Having refused to allow the NRA to make any of its points, the next night Peter Jennings made sure viewers understood the 52 to 48 percent no vote was a defeat for the NRA, announcing that the "National Rifle Association spent almost $4 million on the campaign and lost."

If ABC News cared about balance they would have relayed at least one of the NRA's facts which Jessica found outlined on their Web site:

-- "Right To Carry laws reduce crime. In their landmark study, Prof. John R. Lott, Jr., and David B. Mustard, of the Univ. of Chicago, found that 'allowing citizens to carry concealed weapons deters violent crimes and it appears to produce no increase in accidental deaths. If those states which did not have Right To Carry concealed gun provisions had adopted them in 1992, approximately 1,570 murders; 4,177 rapes; and over 60,000 aggravated assaults would have been avoided yearly.... [T]he estimated annual gain from allowing concealed handguns is at least $6.214 billion....[W]hen state concealed handgun laws went into effect in a county, murders fell by 8.5 percent, and rapes and aggravated assaults fell by 5 and 7 percent.' (Crime, Deterrence, and Right to Carry Concealed Handguns, 1996. See also, Lott, More Guns, Less Crime, Univ. of Chicago Press, 1998.)"

-- "States with Right To Carry laws have lower violent crime rates. On average, they have a 24% lower total violent crime rate, a 19% lower homicide rate, a 39% lower robbery rate, and a 19% lower aggravated assault rate, compared to other states and the District of Columbia. The nine states with the lowest violent crime rates are all Right To Carry states. (Data: FBI)"

-- "Restrictive carry laws have been on the books for decades, but have never reduced crime. Washington, D.C. and Chicago (which have banned handguns), Detroit and Baltimore are four of the five major U.S. cities with the highest homicide rates. Baltimore had more murders in 1998 than in 1997. Chicago reports that it had more murders in the first half of 1998, compared to 1997. Los Angeles remains among the 10 major U.S. cities with the highest homicide rates."

To read the complete analysis from the NRA, go to:


cyberno4.gif (1375 bytes) CNN's Judy Woodruff endorsed the premise of a recent anti-GOP presidential candidates ad from NARAL, but questioned the accuracy of some ads running this week against Al Gore. Tim Graham, the MRC's Director of Media Analysis, wrote up this analysis for CyberAlert about Woodruff's skewed prism:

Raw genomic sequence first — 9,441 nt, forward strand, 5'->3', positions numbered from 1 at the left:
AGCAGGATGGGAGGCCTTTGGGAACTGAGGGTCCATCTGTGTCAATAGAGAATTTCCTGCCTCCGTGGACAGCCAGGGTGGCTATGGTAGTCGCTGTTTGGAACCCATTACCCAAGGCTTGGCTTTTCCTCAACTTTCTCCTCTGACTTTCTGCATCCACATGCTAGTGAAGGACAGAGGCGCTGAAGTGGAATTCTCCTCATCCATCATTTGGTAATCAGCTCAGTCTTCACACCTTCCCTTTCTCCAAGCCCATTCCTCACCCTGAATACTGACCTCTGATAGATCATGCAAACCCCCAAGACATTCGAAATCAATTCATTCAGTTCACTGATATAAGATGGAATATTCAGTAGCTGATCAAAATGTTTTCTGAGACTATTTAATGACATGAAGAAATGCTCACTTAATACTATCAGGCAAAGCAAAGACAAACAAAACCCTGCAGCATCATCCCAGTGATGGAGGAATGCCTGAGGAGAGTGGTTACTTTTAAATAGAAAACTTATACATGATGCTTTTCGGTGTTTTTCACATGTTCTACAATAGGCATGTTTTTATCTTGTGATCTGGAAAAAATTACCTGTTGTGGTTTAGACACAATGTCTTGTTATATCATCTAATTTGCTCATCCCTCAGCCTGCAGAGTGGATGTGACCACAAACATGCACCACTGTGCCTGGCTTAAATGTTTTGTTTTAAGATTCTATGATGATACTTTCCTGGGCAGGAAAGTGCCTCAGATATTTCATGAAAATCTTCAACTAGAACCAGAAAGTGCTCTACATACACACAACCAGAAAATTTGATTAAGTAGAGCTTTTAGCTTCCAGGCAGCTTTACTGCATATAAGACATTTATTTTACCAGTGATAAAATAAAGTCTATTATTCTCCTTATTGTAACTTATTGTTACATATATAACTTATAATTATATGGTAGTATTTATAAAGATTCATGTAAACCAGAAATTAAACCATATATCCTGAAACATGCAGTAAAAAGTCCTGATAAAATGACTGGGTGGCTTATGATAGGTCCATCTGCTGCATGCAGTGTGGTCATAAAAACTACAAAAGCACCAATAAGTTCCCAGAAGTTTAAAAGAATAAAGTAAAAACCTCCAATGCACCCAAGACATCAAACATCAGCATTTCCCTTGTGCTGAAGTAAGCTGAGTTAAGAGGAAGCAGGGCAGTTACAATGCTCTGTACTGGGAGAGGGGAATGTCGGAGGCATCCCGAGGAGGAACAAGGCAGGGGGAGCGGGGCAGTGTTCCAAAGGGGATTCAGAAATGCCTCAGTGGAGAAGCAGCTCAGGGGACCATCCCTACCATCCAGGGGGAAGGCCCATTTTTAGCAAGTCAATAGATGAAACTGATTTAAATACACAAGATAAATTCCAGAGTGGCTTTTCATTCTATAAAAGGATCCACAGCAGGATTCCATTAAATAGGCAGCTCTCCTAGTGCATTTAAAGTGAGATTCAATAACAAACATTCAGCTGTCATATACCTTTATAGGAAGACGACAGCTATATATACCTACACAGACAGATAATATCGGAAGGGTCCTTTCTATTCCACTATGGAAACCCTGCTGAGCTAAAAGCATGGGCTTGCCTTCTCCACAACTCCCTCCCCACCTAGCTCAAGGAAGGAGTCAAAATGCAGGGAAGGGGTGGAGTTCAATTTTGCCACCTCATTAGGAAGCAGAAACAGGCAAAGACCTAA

If the earliest ads are any indication, CNN will not be treating Democratic and Republican ads with equal doses of skepticism. On the March 22 Inside Politics, Judy Woodruff noted: "Kate Michelman's organization, the National Abortion and Reproductive Rights Action League, is running ads in New Hampshire and Iowa, which it says exposes the anti-choice views held by Bush and the other GOP front-runner, Elizabeth Dole."

On April 5, Woodruff announced another ad in the midst of a story on Vice President Al Gore's visit to Silicon Valley: "The Republican Leadership Council (RLC) prepared for the Vice President's arrival with an ad ridiculing Mr. Gore's recent comments about his childhood and the Internet."

Both stories aired clips of the ads. Both stories sought comments from the candidates. Gore provided a 103-word soundbite defending his gaffes. A spokesman for Dole called the NARAL ads "disappointing." But after the NARAL ads, Woodruff sermonized: "The abortion issue presents a troubling complication for a Republican Party anxious to win back the White House, for while anti-abortion activists make up a large part of the GOP base, other more moderate voters, especially women, have drifted away from the party, in part because of its hard-line image on abortion." She went on to note that Pat Buchanan predicted a "civil war" within the GOP if the party tries to change the abortion platform plank.

After the RLC ad, however, she moved right into an interview segment, without a paragraph noting that Republicans believe Gore's habit of exaggerating his life story will be a political problem. There was no talk of the growing "image" of a gaffe-prone Gore.

Following the NARAL ad segment, Woodruff interviewed NARAL's Kate Michelman, along with Randy Tate of the Christian Coalition and Phyllis Schlafly of the Eagle Forum. Woodruff began by asking Michelman: "Your organization is running these television ads. Why? What do you hope to accomplish by sticking your nose, if you will, into the Republican presidential contest?" The interview revolved entirely around the abortion positions of Bush and Dole and the GOP platform.

After the RLC ad segment, Woodruff didn't interview an RLC spokesman or a Gore spokesman, but Los Angeles Times reporter Ron Brownstein. She began: "The last time I looked, we're still 19 months away from the election. Isn't it early to be running these kinds of ads?" But then she openly attacked the content of the spot, in comparison to NARAL's: "Well, the Republican Leadership Council ad is not so much about issues. It's just -- it's trashing Al Gore." While the NARAL segment focused on the damage the abortion issue could do to the Republicans, Woodruff suggested Al Gore's popularity in Silicon Valley was a problem for the RLC: "Does this mean that the Republicans are already sweating it out with Gore, I mean, that they're worried that he's getting too good a foothold in that area?"

One more note: on the March 23 Today, NBC's Lisa Myers did a full story publicizing the NARAL ads. NBC has yet to mention the RLC's ad against Gore.


cyberno5.gif (1443 bytes) Former MRC news analyst Gene Eliasen, now our Bureau Chief in the Twin Cities, passed along this little goof-up from the top of the front page of Wednesday's Star Tribune. The Minneapolis daily featured a pull-out quote from the Secretary of Defense in the middle of a news story about reaction to Milosevic's cease-fire offer. It read:
"The Serb cease-fire offer is 'not only completely unacceptable, but it's absurd.' -- Daniel Cohen, U.S. Defense Secretary."

Cohen's first name is actually Bill. -- Brent Baker